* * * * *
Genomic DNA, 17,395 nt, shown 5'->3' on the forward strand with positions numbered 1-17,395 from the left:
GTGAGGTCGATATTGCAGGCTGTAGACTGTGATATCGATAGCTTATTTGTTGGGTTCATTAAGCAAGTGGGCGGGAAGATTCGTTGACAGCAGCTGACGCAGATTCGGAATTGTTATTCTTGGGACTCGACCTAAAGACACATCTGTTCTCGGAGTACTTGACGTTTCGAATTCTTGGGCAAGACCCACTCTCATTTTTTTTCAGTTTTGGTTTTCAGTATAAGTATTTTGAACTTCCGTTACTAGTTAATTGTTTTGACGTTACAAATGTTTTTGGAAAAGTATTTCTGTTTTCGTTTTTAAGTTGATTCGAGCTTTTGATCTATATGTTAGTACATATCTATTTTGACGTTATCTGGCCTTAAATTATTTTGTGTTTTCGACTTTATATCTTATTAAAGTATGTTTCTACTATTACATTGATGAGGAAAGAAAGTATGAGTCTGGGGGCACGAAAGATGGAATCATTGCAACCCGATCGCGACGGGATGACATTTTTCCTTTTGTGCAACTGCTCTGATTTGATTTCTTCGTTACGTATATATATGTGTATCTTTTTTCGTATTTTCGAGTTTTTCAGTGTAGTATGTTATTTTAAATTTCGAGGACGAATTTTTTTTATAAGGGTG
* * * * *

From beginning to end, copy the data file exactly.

Genomic DNA, 17,395 nt, shown 5'->3' on the forward strand with positions numbered 1-17,395 from the left:
GTGAGGTCGATATTGCAGGCTGTAGACTGTGATATCGATAGCTTATTTGTTGGGTTCATTAAGCAAGTGGGCGGGAAGATTCGTTGACAGCAGCTGACGCAGATTCGGAATTGTTATTCTTGGGACTCGACCTAAAGACACATCTGTTCTCGGAGTACTTGACGTTTCGAATTCTTGGGCAAGACCCACTCTCATTTTTTTTCAGTTTTGGTTTTCAGTATAAGTATTTTGAACTTCCGTTACTAGTTAATTGTTTTGACGTTACAAATGTTTTTGGAAAAGTATTTCTGTTTTCGTTTTTAAGTTGATTCGAGCTTTTGATCTATATGTTAGTACATATCTATTTTGACGTTATCTGGCCTTAAATTATTTTGTGTTTTCGACTTTATATCTTATTAAAGTATGTTTCTACTATTACATTGATGAGGAAAGAAAGTATGAGTCTGGGGGCACGAAAGATGGAATCATTGCAACCCGATCGCGACGGGATGACATTTTTCCTTTTGTGCAACTGCTCTGATTTGATTTCTTCGTTACGTATATATATGTGTATCTTTTTTCGTATTTTCGAGTTTTTCAGTGTAGTATGTTATTTTAAATTTCGAGGACGAATTTTTTTTATAAGGGTG